Posted by: Kelli Bergthold on Sep 25, 2010
|Genetically engineered salmon (top) compared to natural salmon.|
A Food and Drug Administration (FDA) panel will decide Monday, September 27 whether the first genetically engineered food animal proposed for public consumption will be safe to eat and safe for the environment. The fish in question is a salmon that can grow at twice the normal rate, making the journey from inland fish farm to the table twice as fast.
The salmon’s maker, Aqua Bounty Technologies, Inc., based out of Massachusetts, has said the gene inserted has not mutated over multiple generations of fish and does not harm to the animals. Based on recent taste test, Aqua Bounty claims the fish is similar in almost every way to natural salmon and tastes the same.
Aqua Bounty Chief Executive Officer Ronald Stotish told the FDA's panel that the fish could provide the "healthy kind of diet that Americans are used to.” Overfishing and increased demand have put a strain on many fish species in recent decades. Industrialization in the Northeast has seriously impacted the Atlantic salmon’s habitat, and most Atlantic salmon now comes from inland fish farms. Aqua Bounty has said it will sell its salmon eggs to fish farms in Canada and Panama, and eventually in the U.S., if the FDA panel grants approval.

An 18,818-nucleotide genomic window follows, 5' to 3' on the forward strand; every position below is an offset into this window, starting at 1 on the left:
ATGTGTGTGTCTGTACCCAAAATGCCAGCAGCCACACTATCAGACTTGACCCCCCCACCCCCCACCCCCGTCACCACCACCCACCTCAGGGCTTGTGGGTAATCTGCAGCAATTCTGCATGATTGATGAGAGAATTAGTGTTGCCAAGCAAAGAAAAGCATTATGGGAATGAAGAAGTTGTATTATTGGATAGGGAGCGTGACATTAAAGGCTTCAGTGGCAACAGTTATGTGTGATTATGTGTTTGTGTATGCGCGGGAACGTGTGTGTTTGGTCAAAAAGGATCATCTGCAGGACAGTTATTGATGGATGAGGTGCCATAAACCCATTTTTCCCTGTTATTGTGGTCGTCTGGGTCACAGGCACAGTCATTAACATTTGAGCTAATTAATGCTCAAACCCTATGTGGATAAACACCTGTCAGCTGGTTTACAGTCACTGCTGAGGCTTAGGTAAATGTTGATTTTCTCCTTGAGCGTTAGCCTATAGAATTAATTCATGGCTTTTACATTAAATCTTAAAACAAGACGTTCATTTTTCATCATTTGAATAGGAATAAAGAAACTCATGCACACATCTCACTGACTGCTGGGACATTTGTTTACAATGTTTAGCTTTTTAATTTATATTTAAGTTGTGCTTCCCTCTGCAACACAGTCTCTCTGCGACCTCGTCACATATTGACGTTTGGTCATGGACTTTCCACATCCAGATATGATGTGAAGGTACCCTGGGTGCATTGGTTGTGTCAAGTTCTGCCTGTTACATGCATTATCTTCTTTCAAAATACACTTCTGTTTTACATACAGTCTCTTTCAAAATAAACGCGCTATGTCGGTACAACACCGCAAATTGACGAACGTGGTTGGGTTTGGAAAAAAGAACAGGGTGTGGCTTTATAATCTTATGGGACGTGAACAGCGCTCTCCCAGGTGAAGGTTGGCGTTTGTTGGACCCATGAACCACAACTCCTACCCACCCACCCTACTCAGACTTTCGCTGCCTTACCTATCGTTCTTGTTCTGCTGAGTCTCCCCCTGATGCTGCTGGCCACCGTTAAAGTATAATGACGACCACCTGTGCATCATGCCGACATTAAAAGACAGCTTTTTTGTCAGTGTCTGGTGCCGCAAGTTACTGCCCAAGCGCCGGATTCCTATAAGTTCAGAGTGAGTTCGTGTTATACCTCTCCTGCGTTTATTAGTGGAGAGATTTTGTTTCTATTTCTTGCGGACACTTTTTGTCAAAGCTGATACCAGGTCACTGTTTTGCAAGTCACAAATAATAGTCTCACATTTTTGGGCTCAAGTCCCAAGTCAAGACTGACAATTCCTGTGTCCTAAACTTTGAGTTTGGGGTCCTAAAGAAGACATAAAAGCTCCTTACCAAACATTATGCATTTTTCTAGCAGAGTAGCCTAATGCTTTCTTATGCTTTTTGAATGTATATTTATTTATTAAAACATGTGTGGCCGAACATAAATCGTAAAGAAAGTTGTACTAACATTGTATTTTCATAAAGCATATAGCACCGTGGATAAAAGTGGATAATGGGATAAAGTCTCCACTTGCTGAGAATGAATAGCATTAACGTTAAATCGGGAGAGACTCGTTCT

How the public will react is not yet clear. Critics have voiced concerns over the amount of time allowed for testing the salmon, as well as concerns over how to label genetically engineered animals in supermarkets. Current FDA rules require special labels for altered food when there is a vast difference between natural and genetically modified food (most genetically engineered crops are not labeled).
Genetically engineered vegetables such as corn, rice, and peppers have been sold in markets since the early 1990’s.
Read more about the controversy surrounding genetically engineered salmon here.